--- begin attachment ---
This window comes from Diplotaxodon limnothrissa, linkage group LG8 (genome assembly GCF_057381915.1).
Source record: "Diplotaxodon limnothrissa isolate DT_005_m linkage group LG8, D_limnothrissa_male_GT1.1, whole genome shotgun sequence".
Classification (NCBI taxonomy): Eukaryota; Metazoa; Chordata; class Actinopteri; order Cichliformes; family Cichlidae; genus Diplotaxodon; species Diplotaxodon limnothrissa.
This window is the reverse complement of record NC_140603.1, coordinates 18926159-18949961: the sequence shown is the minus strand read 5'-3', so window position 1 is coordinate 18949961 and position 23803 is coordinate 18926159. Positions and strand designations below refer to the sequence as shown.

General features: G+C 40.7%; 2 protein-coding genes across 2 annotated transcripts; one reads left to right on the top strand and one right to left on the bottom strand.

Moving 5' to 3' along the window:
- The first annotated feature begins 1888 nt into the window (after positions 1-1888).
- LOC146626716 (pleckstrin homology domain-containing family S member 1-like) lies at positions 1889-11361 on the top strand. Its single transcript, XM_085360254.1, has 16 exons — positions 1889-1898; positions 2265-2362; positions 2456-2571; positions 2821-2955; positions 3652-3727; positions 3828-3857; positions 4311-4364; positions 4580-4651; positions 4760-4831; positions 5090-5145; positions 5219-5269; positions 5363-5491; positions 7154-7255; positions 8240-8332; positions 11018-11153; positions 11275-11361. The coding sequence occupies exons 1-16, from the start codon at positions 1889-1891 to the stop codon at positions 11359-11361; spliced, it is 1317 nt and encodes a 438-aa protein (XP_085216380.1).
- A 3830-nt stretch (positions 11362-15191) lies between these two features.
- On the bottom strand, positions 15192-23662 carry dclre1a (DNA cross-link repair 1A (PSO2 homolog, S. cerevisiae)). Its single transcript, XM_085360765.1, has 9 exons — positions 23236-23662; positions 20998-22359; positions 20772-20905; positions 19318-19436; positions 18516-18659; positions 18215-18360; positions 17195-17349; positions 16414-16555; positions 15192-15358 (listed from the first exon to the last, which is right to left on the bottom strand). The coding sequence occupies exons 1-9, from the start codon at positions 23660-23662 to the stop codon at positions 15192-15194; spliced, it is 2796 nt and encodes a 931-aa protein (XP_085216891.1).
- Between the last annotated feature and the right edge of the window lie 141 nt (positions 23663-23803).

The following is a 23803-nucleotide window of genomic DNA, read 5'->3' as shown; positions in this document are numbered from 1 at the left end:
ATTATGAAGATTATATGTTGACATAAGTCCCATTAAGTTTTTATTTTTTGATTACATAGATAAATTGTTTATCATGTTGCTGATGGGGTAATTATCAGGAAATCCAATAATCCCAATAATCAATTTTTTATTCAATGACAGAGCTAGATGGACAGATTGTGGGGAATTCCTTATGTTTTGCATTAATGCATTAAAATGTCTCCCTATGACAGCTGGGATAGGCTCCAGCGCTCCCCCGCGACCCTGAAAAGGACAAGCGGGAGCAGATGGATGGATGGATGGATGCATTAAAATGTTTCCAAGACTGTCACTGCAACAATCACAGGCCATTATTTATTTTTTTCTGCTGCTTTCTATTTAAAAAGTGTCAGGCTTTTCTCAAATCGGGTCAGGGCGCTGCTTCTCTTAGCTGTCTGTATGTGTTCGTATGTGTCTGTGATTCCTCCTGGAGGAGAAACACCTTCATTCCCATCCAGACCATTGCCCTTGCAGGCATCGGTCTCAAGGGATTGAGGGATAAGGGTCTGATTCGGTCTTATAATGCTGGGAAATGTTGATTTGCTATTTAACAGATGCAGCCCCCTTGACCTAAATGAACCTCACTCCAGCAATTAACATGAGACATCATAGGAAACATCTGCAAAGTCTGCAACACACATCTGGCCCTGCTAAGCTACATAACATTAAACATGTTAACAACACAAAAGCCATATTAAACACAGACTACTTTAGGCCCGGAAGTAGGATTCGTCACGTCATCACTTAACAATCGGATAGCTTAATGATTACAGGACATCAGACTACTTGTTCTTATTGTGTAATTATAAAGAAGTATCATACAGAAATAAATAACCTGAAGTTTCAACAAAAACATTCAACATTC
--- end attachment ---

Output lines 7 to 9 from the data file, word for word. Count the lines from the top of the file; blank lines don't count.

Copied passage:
- The first annotated feature begins 1888 nt into the window (after positions 1-1888).
- LOC146626716 (pleckstrin homology domain-containing family S member 1-like) lies at positions 1889-11361 on the top strand. Its single transcript, XM_085360254.1, has 16 exons — positions 1889-1898; positions 2265-2362; positions 2456-2571; positions 2821-2955; positions 3652-3727; positions 3828-3857; positions 4311-4364; positions 4580-4651; positions 4760-4831; positions 5090-5145; positions 5219-5269; positions 5363-5491; positions 7154-7255; positions 8240-8332; positions 11018-11153; positions 11275-11361. The coding sequence occupies exons 1-16, from the start codon at positions 1889-1891 to the stop codon at positions 11359-11361; spliced, it is 1317 nt and encodes a 438-aa protein (XP_085216380.1).
- A 3830-nt stretch (positions 11362-15191) lies between these two features.